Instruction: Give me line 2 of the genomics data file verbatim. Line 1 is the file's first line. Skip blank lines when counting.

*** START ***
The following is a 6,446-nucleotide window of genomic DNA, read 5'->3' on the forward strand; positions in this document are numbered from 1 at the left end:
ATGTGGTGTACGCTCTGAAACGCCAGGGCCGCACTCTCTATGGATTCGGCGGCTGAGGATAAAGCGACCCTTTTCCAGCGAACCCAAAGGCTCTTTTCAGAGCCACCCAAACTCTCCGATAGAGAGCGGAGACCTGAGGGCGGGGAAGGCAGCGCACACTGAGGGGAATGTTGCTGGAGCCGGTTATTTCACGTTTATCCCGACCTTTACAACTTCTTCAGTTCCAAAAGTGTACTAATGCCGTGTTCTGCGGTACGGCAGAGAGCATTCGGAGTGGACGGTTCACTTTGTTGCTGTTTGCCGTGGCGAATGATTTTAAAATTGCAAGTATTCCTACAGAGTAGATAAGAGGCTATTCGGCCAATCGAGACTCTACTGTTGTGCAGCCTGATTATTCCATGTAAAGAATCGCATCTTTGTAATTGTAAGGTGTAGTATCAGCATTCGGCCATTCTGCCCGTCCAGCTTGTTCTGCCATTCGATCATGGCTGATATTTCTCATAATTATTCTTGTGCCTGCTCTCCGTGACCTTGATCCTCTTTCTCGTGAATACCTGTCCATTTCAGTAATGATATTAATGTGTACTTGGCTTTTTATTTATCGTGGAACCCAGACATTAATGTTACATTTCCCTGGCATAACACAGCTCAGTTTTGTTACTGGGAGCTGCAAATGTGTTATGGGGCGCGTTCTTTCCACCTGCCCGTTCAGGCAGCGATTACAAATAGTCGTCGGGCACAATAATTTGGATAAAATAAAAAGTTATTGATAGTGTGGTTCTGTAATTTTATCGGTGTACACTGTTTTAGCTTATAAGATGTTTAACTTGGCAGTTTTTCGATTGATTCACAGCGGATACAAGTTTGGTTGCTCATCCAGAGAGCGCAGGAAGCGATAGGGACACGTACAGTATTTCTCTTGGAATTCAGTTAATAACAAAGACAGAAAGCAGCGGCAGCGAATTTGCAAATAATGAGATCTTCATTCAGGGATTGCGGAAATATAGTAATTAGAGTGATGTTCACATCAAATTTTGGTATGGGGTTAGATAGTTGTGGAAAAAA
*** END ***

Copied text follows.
ATGTGGTGTACGCTCTGAAACGCCAGGGCCGCACTCTCTATGGATTCGGCGGCTGAGGATAAAGCGACCCTTTTCCAGCGAACCCAAAGGCTCTTTTCAGAGCCACCCAAACTCTCCGATAGAGAGCGGAGACCTGAGGGCGGGGAAGGCAGCGCACACTGAGGGGAATGTTGCTGGAGCCGGTTATTTCACGTTTATCCCGACCTTTACAACTTCTTCAGTTCCAAAAGTGTACTAATGCCGTGTTCTGCGGTACGGCAGAGAGCATTCGGAGTGGACGGTTCACTTTGTTGCTGTTTGCCGTGGCGAATGATTTTAAAATTGCAAGTATTCCTACAGAGTAGATAAGAGGCTATTCGGCCAATCGAGACTCTACTGTTGTGCAGCCTGATTATTCCATGTAAAGAATCGCATCTTTGTAATTGTAAGGTGTAGTATCAGCATTCGGCCATTCTGCCCGTCCAGCTTGTTCTGCCATTCGATCATGGCTGATATTTCTCATAATTATTCTTGTGCCTGCTCTCCGTGACCTTGATCCTCTTTCTCGTGAATACCTGTCCATTTCAGTAATGATATTAATGTGTACTTGGCTTTTTATTTATCGTGGAACCCAGACATTAATGTTACATTTCCCTGGCATAACACAGCTCAGTTTTGTTACTGGGAGCTGCAAATGTGTTATGGGGCGCGTTCTTTCCACCTGCCCGTTCAGGCAGCGATTACAAATAGTCGTCGGGCACAATAATTTGGATAAAATAAAAAGTTATTGATAGTGTGGTTCTGTAATTTTATCGGTGTACACTGTTTTAGCTTATAAGATGTTTAACTTGGCAGTTTTTCGATTGATTCACAGCGGATACAAGTTTGGTTGCTCATCCAGAGAGCGCAGGAAGCGATAGGGACACGTACAGTATTTCTCTTGGAATTCAGTTAATAACAAAGACAGAAAGCAGCGGCAGCGAATTTGCAAATAATGAGATCTTCATTCAGGGATTGCGGAAATATAGTAATTAGAGTGATGTTCACATCAAATTTTGGTATGGGGTTAGATAGTTGTGGAAAAAA